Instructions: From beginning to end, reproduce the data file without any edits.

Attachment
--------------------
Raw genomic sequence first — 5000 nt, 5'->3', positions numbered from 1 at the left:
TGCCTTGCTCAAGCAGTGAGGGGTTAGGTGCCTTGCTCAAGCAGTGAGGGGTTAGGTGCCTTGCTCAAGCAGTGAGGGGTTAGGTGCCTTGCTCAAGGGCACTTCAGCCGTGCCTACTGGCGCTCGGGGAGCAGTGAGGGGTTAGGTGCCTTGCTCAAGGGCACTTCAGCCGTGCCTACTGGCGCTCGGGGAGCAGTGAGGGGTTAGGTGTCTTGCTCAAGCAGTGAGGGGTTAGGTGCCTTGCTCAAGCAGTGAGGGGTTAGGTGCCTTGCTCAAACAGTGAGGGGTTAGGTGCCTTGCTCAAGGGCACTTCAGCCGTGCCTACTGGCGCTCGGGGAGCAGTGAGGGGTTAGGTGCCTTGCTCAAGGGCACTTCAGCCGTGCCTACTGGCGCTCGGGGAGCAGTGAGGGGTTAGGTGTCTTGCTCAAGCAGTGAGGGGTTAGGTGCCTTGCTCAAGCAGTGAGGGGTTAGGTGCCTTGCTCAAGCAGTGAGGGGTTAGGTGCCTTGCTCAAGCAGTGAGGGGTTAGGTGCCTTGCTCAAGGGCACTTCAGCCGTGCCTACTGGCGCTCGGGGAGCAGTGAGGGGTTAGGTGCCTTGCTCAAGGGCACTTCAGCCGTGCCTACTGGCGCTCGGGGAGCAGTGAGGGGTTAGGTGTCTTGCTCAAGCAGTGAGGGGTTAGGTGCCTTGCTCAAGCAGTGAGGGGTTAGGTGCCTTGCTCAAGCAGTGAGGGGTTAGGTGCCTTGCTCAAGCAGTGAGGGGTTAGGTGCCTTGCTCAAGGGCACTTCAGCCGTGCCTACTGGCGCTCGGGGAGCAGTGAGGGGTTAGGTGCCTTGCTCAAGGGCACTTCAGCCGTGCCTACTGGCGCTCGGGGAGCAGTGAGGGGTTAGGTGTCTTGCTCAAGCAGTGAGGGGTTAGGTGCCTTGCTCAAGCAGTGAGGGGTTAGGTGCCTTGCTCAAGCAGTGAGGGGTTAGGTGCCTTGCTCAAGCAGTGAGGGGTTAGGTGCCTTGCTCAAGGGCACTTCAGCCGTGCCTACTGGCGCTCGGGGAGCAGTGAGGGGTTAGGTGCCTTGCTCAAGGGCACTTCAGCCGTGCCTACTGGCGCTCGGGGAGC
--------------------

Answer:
Raw genomic sequence first — 5000 nt, 5'->3', positions numbered from 1 at the left:
TGCCTTGCTCAAGCAGTGAGGGGTTAGGTGCCTTGCTCAAGCAGTGAGGGGTTAGGTGCCTTGCTCAAGCAGTGAGGGGTTAGGTGCCTTGCTCAAGGGCACTTCAGCCGTGCCTACTGGCGCTCGGGGAGCAGTGAGGGGTTAGGTGCCTTGCTCAAGGGCACTTCAGCCGTGCCTACTGGCGCTCGGGGAGCAGTGAGGGGTTAGGTGTCTTGCTCAAGCAGTGAGGGGTTAGGTGCCTTGCTCAAGCAGTGAGGGGTTAGGTGCCTTGCTCAAACAGTGAGGGGTTAGGTGCCTTGCTCAAGGGCACTTCAGCCGTGCCTACTGGCGCTCGGGGAGCAGTGAGGGGTTAGGTGCCTTGCTCAAGGGCACTTCAGCCGTGCCTACTGGCGCTCGGGGAGCAGTGAGGGGTTAGGTGTCTTGCTCAAGCAGTGAGGGGTTAGGTGCCTTGCTCAAGCAGTGAGGGGTTAGGTGCCTTGCTCAAGCAGTGAGGGGTTAGGTGCCTTGCTCAAGCAGTGAGGGGTTAGGTGCCTTGCTCAAGGGCACTTCAGCCGTGCCTACTGGCGCTCGGGGAGCAGTGAGGGGTTAGGTGCCTTGCTCAAGGGCACTTCAGCCGTGCCTACTGGCGCTCGGGGAGCAGTGAGGGGTTAGGTGTCTTGCTCAAGCAGTGAGGGGTTAGGTGCCTTGCTCAAGCAGTGAGGGGTTAGGTGCCTTGCTCAAGCAGTGAGGGGTTAGGTGCCTTGCTCAAGCAGTGAGGGGTTAGGTGCCTTGCTCAAGGGCACTTCAGCCGTGCCTACTGGCGCTCGGGGAGCAGTGAGGGGTTAGGTGCCTTGCTCAAGGGCACTTCAGCCGTGCCTACTGGCGCTCGGGGAGCAGTGAGGGGTTAGGTGTCTTGCTCAAGCAGTGAGGGGTTAGGTGCCTTGCTCAAGCAGTGAGGGGTTAGGTGCCTTGCTCAAGCAGTGAGGGGTTAGGTGCCTTGCTCAAGCAGTGAGGGGTTAGGTGCCTTGCTCAAGGGCACTTCAGCCGTGCCTACTGGCGCTCGGGGAGCAGTGAGGGGTTAGGTGCCTTGCTCAAGGGCACTTCAGCCGTGCCTACTGGCGCTCGGGGAGC